“Issues related to the riots, the use of force by police, the use of chemical agents to quell the riots and the property damage that was caused were all discussed,” Russell wrote. “One of the first responsibilities of any government is to protect the lives, safety and property of its citizens. As such, it is hard to imagine any scenario in which the Board would not soon address a night of protest and unrest.”
The court also emphasized that the protests were the main topic at a “properly noticed” meeting that took place just hours later, bolstering its view that the earlier discussion should have been treated as public business subject to FOIA.
In a dissenting opinion, Chief Justice S. Bernard Goodwyn and Justice Cleo E. Powell warned an overly broad definition of public business would constrain the free flow of information between elected officials and the communities they serve. The dissenting justices said they saw an important distinction between information gathering and official action by public bodies, a line they felt the majority opinion would blur.
“The new definition discourages citizen-organized informational gatherings by requiring the application of VFOIA notice requirements, even if the purpose of the meeting is purely informational,” the dissent says.
In a footnote, Russell said the dissenting justices’ view, if taken to its “logical conclusion,” would allow a majority of board members to huddle in private with lobbyists, political parties or campaign donors to discuss “the locality’s budget, policing issues, tax rates, land use permits, and anything and everything else that properly could come before the board but had yet to appear on the agenda.”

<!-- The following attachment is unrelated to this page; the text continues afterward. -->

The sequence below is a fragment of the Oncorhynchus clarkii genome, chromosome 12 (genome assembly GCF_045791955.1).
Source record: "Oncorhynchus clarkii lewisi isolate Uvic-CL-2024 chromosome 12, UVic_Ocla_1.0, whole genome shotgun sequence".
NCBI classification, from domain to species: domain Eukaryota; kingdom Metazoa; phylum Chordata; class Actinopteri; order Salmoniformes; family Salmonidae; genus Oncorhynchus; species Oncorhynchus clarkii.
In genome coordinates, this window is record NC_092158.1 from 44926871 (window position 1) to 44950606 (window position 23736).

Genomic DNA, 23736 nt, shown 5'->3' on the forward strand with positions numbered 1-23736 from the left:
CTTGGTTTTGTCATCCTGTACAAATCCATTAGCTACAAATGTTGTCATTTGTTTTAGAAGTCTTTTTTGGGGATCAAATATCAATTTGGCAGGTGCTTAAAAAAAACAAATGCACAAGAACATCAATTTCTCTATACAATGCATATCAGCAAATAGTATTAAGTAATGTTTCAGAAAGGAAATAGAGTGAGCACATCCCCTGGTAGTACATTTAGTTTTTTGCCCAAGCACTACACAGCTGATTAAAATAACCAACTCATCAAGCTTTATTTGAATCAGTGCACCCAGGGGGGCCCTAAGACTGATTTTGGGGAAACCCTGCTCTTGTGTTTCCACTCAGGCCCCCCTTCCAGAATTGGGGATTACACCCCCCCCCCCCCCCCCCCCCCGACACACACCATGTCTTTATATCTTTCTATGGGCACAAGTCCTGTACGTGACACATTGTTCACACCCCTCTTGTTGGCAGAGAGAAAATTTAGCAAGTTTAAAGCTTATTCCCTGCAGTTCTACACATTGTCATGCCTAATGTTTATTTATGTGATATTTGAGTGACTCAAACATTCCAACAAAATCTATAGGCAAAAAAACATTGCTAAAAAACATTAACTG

“This cannot be so because such private meetings are exactly the type of back-room, secretive dealing that VFOIA was enacted to prevent,” the opinion states.
Megan Rhyne, a transparency advocate who serves as executive director of the Virginia Coalition for Open Government, said the ruling’s real-world impact probably won’t be a “broad sweeping thing” because most public bodies are already mindful of what does and doesn’t trigger open meeting rules. She said she took exception to the dissent’s focus on a phrase in Virginia’s transparency law saying nothing in FOIA should be construed to “discourage the free discussion by government officials or employees of public matters with the citizens of the Commonwealth.” Her view of that line’s meaning, she said, is that “people who work in government should still feel free to talk to citizens.”
“Even if you were trying to give that section credence, all we’re saying here is that you should’ve given notice of this meeting,” Rhyne said. “If it’s so important to be able to have these conversations with the public, then the public should know about them.”